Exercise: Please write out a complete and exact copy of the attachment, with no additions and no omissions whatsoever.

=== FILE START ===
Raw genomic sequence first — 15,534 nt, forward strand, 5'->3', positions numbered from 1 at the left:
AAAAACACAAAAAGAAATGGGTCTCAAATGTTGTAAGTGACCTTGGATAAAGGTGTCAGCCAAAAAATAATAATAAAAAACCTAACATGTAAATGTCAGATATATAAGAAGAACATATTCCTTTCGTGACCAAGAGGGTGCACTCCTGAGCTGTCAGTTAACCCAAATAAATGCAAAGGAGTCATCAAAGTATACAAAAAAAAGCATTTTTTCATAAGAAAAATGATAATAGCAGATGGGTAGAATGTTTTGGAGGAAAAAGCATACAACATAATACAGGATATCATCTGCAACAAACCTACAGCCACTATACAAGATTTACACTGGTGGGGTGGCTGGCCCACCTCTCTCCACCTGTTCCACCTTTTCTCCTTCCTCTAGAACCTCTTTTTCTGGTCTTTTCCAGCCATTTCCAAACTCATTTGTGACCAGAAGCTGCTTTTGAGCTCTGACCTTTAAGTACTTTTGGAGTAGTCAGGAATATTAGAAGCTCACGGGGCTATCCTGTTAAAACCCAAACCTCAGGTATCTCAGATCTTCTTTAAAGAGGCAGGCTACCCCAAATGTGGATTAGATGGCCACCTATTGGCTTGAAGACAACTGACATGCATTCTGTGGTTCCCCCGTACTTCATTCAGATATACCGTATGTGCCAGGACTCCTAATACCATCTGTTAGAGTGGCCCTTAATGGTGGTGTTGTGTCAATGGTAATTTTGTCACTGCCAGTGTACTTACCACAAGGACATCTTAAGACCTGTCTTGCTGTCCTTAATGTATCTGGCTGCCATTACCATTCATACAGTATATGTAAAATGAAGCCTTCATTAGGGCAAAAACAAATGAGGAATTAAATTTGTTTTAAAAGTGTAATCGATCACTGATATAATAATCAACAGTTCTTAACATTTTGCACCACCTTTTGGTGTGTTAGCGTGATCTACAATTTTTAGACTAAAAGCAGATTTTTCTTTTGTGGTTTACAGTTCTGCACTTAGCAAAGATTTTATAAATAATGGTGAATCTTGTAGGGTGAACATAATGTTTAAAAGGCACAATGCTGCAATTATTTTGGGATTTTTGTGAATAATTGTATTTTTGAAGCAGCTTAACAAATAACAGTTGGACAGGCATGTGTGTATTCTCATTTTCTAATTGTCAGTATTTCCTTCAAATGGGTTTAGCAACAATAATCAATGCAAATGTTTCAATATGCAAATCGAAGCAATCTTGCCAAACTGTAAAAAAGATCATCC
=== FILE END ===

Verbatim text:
Raw genomic sequence first — 15,534 nt, forward strand, 5'->3', positions numbered from 1 at the left:
AAAAACACAAAAAGAAATGGGTCTCAAATGTTGTAAGTGACCTTGGATAAAGGTGTCAGCCAAAAAATAATAATAAAAAACCTAACATGTAAATGTCAGATATATAAGAAGAACATATTCCTTTCGTGACCAAGAGGGTGCACTCCTGAGCTGTCAGTTAACCCAAATAAATGCAAAGGAGTCATCAAAGTATACAAAAAAAAGCATTTTTTCATAAGAAAAATGATAATAGCAGATGGGTAGAATGTTTTGGAGGAAAAAGCATACAACATAATACAGGATATCATCTGCAACAAACCTACAGCCACTATACAAGATTTACACTGGTGGGGTGGCTGGCCCACCTCTCTCCACCTGTTCCACCTTTTCTCCTTCCTCTAGAACCTCTTTTTCTGGTCTTTTCCAGCCATTTCCAAACTCATTTGTGACCAGAAGCTGCTTTTGAGCTCTGACCTTTAAGTACTTTTGGAGTAGTCAGGAATATTAGAAGCTCACGGGGCTATCCTGTTAAAACCCAAACCTCAGGTATCTCAGATCTTCTTTAAAGAGGCAGGCTACCCCAAATGTGGATTAGATGGCCACCTATTGGCTTGAAGACAACTGACATGCATTCTGTGGTTCCCCCGTACTTCATTCAGATATACCGTATGTGCCAGGACTCCTAATACCATCTGTTAGAGTGGCCCTTAATGGTGGTGTTGTGTCAATGGTAATTTTGTCACTGCCAGTGTACTTACCACAAGGACATCTTAAGACCTGTCTTGCTGTCCTTAATGTATCTGGCTGCCATTACCATTCATACAGTATATGTAAAATGAAGCCTTCATTAGGGCAAAAACAAATGAGGAATTAAATTTGTTTTAAAAGTGTAATCGATCACTGATATAATAATCAACAGTTCTTAACATTTTGCACCACCTTTTGGTGTGTTAGCGTGATCTACAATTTTTAGACTAAAAGCAGATTTTTCTTTTGTGGTTTACAGTTCTGCACTTAGCAAAGATTTTATAAATAATGGTGAATCTTGTAGGGTGAACATAATGTTTAAAAGGCACAATGCTGCAATTATTTTGGGATTTTTGTGAATAATTGTATTTTTGAAGCAGCTTAACAAATAACAGTTGGACAGGCATGTGTGTATTCTCATTTTCTAATTGTCAGTATTTCCTTCAAATGGGTTTAGCAACAATAATCAATGCAAATGTTTCAATATGCAAATCGAAGCAATCTTGCCAAACTGTAAAAAAGATCATCC